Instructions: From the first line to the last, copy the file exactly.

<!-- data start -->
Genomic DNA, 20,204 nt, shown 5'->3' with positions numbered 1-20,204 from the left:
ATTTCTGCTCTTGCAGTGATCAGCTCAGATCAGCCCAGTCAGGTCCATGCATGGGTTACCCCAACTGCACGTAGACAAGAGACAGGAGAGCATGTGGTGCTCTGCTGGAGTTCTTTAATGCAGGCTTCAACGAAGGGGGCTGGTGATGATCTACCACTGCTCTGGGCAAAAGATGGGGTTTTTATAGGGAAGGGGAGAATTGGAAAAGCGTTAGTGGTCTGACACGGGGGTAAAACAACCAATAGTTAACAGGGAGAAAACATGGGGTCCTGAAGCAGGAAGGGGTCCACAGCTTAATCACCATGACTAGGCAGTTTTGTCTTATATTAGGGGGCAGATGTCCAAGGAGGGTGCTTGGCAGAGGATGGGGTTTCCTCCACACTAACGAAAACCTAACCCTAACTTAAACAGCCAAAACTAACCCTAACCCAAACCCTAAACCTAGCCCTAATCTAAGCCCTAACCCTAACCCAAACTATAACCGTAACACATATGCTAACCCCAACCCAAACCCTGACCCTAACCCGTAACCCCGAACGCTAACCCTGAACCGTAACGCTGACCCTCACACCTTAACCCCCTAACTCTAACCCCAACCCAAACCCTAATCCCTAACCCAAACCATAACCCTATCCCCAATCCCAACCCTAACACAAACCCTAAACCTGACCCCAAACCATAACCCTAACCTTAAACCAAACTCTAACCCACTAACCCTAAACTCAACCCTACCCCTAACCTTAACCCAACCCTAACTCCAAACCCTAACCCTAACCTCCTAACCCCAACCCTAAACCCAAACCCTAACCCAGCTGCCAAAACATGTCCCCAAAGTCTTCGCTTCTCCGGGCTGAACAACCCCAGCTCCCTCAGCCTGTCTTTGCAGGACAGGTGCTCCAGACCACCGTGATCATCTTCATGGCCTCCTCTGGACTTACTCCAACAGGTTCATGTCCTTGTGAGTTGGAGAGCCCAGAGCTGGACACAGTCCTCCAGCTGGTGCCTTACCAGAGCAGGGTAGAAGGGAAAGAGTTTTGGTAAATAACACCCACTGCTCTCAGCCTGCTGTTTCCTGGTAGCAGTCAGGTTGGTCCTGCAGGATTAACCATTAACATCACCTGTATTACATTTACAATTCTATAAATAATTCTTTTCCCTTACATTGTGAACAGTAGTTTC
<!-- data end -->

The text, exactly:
Genomic DNA, 20,204 nt, shown 5'->3' with positions numbered 1-20,204 from the left:
ATTTCTGCTCTTGCAGTGATCAGCTCAGATCAGCCCAGTCAGGTCCATGCATGGGTTACCCCAACTGCACGTAGACAAGAGACAGGAGAGCATGTGGTGCTCTGCTGGAGTTCTTTAATGCAGGCTTCAACGAAGGGGGCTGGTGATGATCTACCACTGCTCTGGGCAAAAGATGGGGTTTTTATAGGGAAGGGGAGAATTGGAAAAGCGTTAGTGGTCTGACACGGGGGTAAAACAACCAATAGTTAACAGGGAGAAAACATGGGGTCCTGAAGCAGGAAGGGGTCCACAGCTTAATCACCATGACTAGGCAGTTTTGTCTTATATTAGGGGGCAGATGTCCAAGGAGGGTGCTTGGCAGAGGATGGGGTTTCCTCCACACTAACGAAAACCTAACCCTAACTTAAACAGCCAAAACTAACCCTAACCCAAACCCTAAACCTAGCCCTAATCTAAGCCCTAACCCTAACCCAAACTATAACCGTAACACATATGCTAACCCCAACCCAAACCCTGACCCTAACCCGTAACCCCGAACGCTAACCCTGAACCGTAACGCTGACCCTCACACCTTAACCCCCTAACTCTAACCCCAACCCAAACCCTAATCCCTAACCCAAACCATAACCCTATCCCCAATCCCAACCCTAACACAAACCCTAAACCTGACCCCAAACCATAACCCTAACCTTAAACCAAACTCTAACCCACTAACCCTAAACTCAACCCTACCCCTAACCTTAACCCAACCCTAACTCCAAACCCTAACCCTAACCTCCTAACCCCAACCCTAAACCCAAACCCTAACCCAGCTGCCAAAACATGTCCCCAAAGTCTTCGCTTCTCCGGGCTGAACAACCCCAGCTCCCTCAGCCTGTCTTTGCAGGACAGGTGCTCCAGACCACCGTGATCATCTTCATGGCCTCCTCTGGACTTACTCCAACAGGTTCATGTCCTTGTGAGTTGGAGAGCCCAGAGCTGGACACAGTCCTCCAGCTGGTGCCTTACCAGAGCAGGGTAGAAGGGAAAGAGTTTTGGTAAATAACACCCACTGCTCTCAGCCTGCTGTTTCCTGGTAGCAGTCAGGTTGGTCCTGCAGGATTAACCATTAACATCACCTGTATTACATTTACAATTCTATAAATAATTCTTTTCCCTTACATTGTGAACAGTAGTTTC